US Vice President Kamala Harris toured South Korea's heavily fortified border with the nuclear-armed North on Thursday, part of a trip aimed at strengthening the security alliance with Seoul.
Pyongyang conducted two ballistic missile launches in the days before Harris' arrival, continuing a record-breaking streak of weapons tests this year.
At an observation post atop a steep hill overlooking North Korea, Harris peered through bulky binoculars as US and South Korean soldiers pointed out features, including defences, in the area. "It's so close," she said.
Harris also visited the Panmunjom Truce Village – where then-US president Donald Trump met the North's Kim Jong Un in 2019 – and talked to US soldiers at Camp Bonifas in the Joint Security Area.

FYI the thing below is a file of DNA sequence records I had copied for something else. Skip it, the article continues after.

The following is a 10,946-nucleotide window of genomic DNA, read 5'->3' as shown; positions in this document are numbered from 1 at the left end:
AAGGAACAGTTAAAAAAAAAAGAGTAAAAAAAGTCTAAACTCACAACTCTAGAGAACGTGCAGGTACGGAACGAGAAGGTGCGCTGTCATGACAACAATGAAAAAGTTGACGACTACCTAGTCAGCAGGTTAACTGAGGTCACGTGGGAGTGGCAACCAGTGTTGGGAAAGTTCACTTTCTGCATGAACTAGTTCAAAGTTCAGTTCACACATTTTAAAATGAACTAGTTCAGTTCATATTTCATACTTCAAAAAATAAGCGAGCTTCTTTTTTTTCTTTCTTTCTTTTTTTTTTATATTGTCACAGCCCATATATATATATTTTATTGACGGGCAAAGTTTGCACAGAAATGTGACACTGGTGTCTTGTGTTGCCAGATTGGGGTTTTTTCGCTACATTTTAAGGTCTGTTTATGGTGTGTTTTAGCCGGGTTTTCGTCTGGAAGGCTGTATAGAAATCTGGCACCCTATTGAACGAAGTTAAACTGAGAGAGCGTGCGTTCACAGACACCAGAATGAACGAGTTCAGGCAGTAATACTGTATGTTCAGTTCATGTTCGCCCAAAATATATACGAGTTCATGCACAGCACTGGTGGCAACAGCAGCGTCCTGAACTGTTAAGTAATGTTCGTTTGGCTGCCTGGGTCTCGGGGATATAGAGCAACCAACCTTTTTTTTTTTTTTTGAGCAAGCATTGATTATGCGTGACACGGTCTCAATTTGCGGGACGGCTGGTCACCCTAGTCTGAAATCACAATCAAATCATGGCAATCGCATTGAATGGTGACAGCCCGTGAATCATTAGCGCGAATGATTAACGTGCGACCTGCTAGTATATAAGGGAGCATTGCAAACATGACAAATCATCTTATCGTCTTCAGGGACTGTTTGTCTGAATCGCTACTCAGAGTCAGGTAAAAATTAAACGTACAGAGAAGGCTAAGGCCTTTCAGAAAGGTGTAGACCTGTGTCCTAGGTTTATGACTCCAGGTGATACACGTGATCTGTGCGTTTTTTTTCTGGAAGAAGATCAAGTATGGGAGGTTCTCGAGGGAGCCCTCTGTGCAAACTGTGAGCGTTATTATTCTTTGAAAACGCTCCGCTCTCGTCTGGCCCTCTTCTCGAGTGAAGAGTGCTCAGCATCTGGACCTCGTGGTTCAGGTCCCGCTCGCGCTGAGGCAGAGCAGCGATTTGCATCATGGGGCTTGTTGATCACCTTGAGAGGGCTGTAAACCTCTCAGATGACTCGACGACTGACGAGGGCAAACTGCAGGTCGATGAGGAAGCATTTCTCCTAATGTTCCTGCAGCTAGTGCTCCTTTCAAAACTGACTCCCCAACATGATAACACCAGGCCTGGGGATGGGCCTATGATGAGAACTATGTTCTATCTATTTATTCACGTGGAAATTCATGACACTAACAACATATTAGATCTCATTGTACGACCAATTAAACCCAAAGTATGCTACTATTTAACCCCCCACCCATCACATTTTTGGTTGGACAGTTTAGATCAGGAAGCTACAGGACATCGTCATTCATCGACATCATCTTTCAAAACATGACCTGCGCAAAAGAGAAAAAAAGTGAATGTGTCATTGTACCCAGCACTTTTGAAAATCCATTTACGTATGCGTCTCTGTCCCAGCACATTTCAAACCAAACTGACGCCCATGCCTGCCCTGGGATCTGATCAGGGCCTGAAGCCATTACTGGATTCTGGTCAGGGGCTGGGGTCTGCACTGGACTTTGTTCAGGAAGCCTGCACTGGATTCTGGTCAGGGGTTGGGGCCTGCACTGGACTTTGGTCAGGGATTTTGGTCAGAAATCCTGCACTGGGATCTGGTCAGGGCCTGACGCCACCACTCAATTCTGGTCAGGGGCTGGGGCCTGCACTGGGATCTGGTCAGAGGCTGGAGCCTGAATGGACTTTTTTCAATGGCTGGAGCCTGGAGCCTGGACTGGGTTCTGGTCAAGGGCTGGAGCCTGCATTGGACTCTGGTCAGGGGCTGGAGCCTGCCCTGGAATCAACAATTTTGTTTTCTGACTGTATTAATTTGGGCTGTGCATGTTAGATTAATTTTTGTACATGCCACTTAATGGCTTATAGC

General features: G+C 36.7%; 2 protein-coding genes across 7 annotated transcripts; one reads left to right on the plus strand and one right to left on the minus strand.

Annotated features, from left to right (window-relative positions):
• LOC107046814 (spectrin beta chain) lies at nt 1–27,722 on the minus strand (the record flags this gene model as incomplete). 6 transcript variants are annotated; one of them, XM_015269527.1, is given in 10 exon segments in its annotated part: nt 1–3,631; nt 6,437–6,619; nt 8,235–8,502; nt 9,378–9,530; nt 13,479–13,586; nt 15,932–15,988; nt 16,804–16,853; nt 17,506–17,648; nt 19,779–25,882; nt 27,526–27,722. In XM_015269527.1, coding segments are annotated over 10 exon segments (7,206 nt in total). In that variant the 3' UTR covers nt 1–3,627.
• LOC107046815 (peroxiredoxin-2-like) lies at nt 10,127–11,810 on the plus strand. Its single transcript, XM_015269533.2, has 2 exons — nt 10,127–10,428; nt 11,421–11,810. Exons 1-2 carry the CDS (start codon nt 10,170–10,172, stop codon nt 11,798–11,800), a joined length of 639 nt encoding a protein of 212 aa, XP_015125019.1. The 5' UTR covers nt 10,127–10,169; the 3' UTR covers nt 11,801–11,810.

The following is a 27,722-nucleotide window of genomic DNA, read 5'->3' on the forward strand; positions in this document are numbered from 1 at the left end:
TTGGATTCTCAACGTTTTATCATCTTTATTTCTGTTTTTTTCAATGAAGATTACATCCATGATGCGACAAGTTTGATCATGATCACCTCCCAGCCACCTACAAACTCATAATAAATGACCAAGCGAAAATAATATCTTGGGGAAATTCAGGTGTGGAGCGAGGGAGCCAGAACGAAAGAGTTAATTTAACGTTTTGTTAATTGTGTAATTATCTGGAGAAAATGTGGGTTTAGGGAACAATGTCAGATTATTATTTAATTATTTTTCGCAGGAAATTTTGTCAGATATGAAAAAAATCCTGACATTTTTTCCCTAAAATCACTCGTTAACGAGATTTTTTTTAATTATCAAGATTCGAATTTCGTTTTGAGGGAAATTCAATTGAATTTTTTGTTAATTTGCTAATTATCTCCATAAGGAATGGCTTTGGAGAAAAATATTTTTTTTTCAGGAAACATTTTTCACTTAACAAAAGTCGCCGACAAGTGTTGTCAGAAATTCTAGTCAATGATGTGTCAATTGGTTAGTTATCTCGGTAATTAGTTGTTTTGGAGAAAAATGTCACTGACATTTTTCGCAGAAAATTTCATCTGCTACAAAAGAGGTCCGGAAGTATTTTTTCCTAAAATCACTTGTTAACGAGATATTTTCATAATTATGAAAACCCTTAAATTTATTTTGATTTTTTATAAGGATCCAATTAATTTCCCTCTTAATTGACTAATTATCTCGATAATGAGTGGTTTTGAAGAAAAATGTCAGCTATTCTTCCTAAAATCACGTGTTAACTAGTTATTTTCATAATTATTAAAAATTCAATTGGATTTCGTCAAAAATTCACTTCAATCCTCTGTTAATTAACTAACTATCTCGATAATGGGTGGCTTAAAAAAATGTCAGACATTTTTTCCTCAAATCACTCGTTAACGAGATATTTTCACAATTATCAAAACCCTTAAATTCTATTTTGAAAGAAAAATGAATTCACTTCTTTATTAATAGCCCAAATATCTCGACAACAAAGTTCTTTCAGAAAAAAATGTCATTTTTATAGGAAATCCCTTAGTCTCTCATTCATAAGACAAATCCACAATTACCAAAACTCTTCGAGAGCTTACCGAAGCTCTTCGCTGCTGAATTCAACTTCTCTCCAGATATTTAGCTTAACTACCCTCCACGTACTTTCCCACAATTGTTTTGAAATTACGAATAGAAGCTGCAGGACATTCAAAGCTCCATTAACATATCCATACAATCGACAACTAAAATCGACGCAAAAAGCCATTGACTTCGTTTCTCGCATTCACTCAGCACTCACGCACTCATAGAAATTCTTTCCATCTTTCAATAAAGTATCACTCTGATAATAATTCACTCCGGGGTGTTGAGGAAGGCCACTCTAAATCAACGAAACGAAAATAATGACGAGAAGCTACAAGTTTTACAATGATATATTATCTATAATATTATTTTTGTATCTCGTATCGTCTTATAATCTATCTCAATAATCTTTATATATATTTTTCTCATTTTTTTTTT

On the North Korean side of the border at Panmunjom, guards in hazmat suits could be seen watching as Harris was shown the demarcation line between the two countries – which remain technically at war.
Speaking at the Demilitarized Zone (DMZ), Harris said that US and South Korean soldiers were "serving shoulder to shoulder... to maintain the security and the stability of this region of the world".
She said the US commitment to South Korea's defence was "ironclad", adding that the allies were "aligned" in their response to the growing threat posed by the North's weapons programmes.
The allies both want "a complete denuclearisation of the Korean peninsula", but in the interim they are "ready to address any contingency", she said.
South Korean and US officials have warned for months that Kim Jong Un is preparing to conduct another nuclear test.
Harris' trip to the DMZ is likely to infuriate Pyongyang, which branded United States House Speaker Nancy Pelosi the "worst destroyer of international peace" when she visited the border in August. (AFP)